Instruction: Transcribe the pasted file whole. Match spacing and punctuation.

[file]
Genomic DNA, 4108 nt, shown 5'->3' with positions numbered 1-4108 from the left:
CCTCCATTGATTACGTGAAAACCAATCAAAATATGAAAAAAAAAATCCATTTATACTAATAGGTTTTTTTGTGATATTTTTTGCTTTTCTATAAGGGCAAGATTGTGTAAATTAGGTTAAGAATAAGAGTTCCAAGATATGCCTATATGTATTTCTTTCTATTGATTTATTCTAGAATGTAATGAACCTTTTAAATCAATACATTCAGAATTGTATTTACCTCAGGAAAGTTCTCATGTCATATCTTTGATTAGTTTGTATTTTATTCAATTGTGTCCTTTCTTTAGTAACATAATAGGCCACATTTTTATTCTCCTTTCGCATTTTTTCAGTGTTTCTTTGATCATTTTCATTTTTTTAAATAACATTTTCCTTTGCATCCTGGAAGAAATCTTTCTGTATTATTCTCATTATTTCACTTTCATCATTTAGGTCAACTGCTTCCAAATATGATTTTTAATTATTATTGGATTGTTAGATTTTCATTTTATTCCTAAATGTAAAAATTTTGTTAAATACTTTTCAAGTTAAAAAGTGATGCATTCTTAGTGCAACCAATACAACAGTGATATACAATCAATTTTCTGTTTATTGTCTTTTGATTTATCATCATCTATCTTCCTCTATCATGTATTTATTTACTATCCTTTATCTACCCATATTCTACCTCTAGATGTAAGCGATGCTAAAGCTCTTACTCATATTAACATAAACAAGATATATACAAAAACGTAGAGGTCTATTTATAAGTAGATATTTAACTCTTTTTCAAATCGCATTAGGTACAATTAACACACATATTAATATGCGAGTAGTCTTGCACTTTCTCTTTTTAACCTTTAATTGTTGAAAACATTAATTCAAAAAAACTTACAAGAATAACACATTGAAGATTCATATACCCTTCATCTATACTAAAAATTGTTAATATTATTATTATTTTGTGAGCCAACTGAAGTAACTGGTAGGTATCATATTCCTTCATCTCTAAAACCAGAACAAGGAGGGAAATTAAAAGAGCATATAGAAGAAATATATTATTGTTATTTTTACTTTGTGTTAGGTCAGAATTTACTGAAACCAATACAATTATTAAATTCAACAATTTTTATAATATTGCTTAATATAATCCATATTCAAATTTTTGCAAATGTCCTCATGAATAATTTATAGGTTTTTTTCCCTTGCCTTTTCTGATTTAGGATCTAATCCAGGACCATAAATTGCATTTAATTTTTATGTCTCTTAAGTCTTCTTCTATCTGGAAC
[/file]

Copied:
Genomic DNA, 4108 nt, shown 5'->3' with positions numbered 1-4108 from the left:
CCTCCATTGATTACGTGAAAACCAATCAAAATATGAAAAAAAAAATCCATTTATACTAATAGGTTTTTTTGTGATATTTTTTGCTTTTCTATAAGGGCAAGATTGTGTAAATTAGGTTAAGAATAAGAGTTCCAAGATATGCCTATATGTATTTCTTTCTATTGATTTATTCTAGAATGTAATGAACCTTTTAAATCAATACATTCAGAATTGTATTTACCTCAGGAAAGTTCTCATGTCATATCTTTGATTAGTTTGTATTTTATTCAATTGTGTCCTTTCTTTAGTAACATAATAGGCCACATTTTTATTCTCCTTTCGCATTTTTTCAGTGTTTCTTTGATCATTTTCATTTTTTTAAATAACATTTTCCTTTGCATCCTGGAAGAAATCTTTCTGTATTATTCTCATTATTTCACTTTCATCATTTAGGTCAACTGCTTCCAAATATGATTTTTAATTATTATTGGATTGTTAGATTTTCATTTTATTCCTAAATGTAAAAATTTTGTTAAATACTTTTCAAGTTAAAAAGTGATGCATTCTTAGTGCAACCAATACAACAGTGATATACAATCAATTTTCTGTTTATTGTCTTTTGATTTATCATCATCTATCTTCCTCTATCATGTATTTATTTACTATCCTTTATCTACCCATATTCTACCTCTAGATGTAAGCGATGCTAAAGCTCTTACTCATATTAACATAAACAAGATATATACAAAAACGTAGAGGTCTATTTATAAGTAGATATTTAACTCTTTTTCAAATCGCATTAGGTACAATTAACACACATATTAATATGCGAGTAGTCTTGCACTTTCTCTTTTTAACCTTTAATTGTTGAAAACATTAATTCAAAAAAACTTACAAGAATAACACATTGAAGATTCATATACCCTTCATCTATACTAAAAATTGTTAATATTATTATTATTTTGTGAGCCAACTGAAGTAACTGGTAGGTATCATATTCCTTCATCTCTAAAACCAGAACAAGGAGGGAAATTAAAAGAGCATATAGAAGAAATATATTATTGTTATTTTTACTTTGTGTTAGGTCAGAATTTACTGAAACCAATACAATTATTAAATTCAACAATTTTTATAATATTGCTTAATATAATCCATATTCAAATTTTTGCAAATGTCCTCATGAATAATTTATAGGTTTTTTTCCCTTGCCTTTTCTGATTTAGGATCTAATCCAGGACCATAAATTGCATTTAATTTTTATGTCTCTTAAGTCTTCTTCTATCTGGAAC